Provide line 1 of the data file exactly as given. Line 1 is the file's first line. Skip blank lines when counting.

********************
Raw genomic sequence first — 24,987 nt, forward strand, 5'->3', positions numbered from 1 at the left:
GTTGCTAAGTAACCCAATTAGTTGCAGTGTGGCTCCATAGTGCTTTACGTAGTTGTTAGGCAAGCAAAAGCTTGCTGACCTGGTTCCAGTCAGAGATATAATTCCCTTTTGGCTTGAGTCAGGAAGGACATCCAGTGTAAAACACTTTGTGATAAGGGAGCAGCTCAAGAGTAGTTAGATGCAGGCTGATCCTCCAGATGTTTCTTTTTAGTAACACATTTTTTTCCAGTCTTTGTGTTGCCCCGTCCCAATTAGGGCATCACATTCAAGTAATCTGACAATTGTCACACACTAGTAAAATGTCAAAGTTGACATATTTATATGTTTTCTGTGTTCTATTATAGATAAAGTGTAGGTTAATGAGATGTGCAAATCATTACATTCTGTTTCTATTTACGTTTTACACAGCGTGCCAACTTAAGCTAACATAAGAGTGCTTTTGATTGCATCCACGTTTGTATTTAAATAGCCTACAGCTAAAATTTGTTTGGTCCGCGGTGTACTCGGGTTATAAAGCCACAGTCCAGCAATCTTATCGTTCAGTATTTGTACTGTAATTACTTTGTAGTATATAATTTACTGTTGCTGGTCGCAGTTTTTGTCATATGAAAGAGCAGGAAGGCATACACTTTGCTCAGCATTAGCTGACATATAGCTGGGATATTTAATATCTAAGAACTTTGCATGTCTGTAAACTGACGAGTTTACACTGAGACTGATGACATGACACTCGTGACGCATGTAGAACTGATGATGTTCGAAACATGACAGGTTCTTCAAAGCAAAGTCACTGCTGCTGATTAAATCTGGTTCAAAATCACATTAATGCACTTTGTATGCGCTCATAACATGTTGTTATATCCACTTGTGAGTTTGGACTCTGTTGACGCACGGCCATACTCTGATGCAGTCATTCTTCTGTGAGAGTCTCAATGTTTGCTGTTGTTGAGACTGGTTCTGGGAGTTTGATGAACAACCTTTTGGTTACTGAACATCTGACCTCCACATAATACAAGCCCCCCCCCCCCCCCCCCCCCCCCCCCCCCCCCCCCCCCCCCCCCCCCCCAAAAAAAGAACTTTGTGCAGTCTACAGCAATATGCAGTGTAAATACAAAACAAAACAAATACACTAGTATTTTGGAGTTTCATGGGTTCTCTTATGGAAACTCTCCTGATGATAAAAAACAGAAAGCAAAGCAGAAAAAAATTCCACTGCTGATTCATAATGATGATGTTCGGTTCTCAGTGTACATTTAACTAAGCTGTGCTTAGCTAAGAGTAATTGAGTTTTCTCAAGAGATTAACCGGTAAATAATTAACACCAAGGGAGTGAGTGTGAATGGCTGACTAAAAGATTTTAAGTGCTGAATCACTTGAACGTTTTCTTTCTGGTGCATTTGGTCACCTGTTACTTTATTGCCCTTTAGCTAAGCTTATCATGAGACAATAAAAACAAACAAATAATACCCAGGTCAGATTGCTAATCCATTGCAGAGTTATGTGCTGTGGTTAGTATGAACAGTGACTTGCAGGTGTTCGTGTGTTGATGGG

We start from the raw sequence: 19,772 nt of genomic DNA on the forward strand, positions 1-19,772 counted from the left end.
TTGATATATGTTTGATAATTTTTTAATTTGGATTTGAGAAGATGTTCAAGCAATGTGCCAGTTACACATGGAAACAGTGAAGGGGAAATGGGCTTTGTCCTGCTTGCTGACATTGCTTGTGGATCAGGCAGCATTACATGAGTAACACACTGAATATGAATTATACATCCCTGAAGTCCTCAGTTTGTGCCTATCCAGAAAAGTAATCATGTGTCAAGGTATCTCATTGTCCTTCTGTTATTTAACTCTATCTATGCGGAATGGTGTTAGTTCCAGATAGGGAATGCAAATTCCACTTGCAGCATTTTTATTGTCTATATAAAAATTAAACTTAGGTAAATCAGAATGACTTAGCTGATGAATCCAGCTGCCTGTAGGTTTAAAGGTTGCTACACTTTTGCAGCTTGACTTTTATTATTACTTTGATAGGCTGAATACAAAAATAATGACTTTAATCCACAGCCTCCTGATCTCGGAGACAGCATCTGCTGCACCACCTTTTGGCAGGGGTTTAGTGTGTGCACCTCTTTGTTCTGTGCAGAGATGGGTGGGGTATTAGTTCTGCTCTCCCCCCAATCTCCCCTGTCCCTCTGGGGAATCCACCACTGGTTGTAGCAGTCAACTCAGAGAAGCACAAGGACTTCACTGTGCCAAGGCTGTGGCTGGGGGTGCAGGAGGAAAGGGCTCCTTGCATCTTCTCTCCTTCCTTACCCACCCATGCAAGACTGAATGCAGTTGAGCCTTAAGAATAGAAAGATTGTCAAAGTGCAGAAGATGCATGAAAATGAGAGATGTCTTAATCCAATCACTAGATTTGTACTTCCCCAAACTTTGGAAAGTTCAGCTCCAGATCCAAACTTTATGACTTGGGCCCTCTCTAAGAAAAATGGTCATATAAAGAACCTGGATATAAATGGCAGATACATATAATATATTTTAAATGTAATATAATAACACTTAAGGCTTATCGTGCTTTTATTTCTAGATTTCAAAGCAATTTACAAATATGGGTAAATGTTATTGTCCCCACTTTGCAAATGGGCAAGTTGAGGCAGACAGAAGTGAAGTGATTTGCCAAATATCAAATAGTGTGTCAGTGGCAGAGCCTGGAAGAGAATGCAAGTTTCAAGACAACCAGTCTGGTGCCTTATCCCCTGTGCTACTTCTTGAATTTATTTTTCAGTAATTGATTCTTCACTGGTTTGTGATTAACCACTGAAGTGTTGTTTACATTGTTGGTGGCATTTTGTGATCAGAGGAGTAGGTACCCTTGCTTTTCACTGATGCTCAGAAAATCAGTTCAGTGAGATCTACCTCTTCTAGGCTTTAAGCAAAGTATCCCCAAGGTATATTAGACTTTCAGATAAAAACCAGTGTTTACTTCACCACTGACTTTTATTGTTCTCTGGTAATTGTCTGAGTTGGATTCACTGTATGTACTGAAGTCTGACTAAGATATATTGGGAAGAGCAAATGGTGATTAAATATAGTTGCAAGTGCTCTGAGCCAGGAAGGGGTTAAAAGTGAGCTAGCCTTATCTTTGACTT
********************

Raw genomic sequence first — 24,987 nt, forward strand, 5'->3', positions numbered from 1 at the left: